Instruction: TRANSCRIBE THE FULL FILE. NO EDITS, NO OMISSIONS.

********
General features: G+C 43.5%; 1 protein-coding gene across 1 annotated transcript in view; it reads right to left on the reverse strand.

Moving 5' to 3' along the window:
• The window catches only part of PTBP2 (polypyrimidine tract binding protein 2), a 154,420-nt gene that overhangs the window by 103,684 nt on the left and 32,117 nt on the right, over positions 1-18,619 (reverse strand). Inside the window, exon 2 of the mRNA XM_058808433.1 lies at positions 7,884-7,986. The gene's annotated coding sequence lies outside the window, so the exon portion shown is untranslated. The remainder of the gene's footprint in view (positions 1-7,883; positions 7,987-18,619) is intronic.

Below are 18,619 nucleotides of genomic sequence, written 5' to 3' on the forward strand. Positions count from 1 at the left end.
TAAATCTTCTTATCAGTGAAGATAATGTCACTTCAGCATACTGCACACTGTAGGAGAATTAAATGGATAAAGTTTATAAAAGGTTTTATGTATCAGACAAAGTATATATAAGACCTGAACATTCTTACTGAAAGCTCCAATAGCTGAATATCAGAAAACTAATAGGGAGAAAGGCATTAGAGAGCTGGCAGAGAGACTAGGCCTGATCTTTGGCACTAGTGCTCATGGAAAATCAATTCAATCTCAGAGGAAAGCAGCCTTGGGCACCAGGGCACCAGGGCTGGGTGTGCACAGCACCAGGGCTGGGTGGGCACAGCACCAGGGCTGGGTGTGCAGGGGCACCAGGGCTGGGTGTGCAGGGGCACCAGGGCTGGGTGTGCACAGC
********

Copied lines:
General features: G+C 43.5%; 1 protein-coding gene across 1 annotated transcript in view; it reads right to left on the reverse strand.

Moving 5' to 3' along the window:
• The window catches only part of PTBP2 (polypyrimidine tract binding protein 2), a 154,420-nt gene that overhangs the window by 103,684 nt on the left and 32,117 nt on the right, over positions 1-18,619 (reverse strand). Inside the window, exon 2 of the mRNA XM_058808433.1 lies at positions 7,884-7,986. The gene's annotated coding sequence lies outside the window, so the exon portion shown is untranslated. The remainder of the gene's footprint in view (positions 1-7,883; positions 7,987-18,619) is intronic.

Below are 18,619 nucleotides of genomic sequence, written 5' to 3' on the forward strand. Positions count from 1 at the left end.
TAAATCTTCTTATCAGTGAAGATAATGTCACTTCAGCATACTGCACACTGTAGGAGAATTAAATGGATAAAGTTTATAAAAGGTTTTATGTATCAGACAAAGTATATATAAGACCTGAACATTCTTACTGAAAGCTCCAATAGCTGAATATCAGAAAACTAATAGGGAGAAAGGCATTAGAGAGCTGGCAGAGAGACTAGGCCTGATCTTTGGCACTAGTGCTCATGGAAAATCAATTCAATCTCAGAGGAAAGCAGCCTTGGGCACCAGGGCACCAGGGCTGGGTGTGCACAGCACCAGGGCTGGGTGGGCACAGCACCAGGGCTGGGTGTGCAGGGGCACCAGGGCTGGGTGTGCAGGGGCACCAGGGCTGGGTGTGCACAGC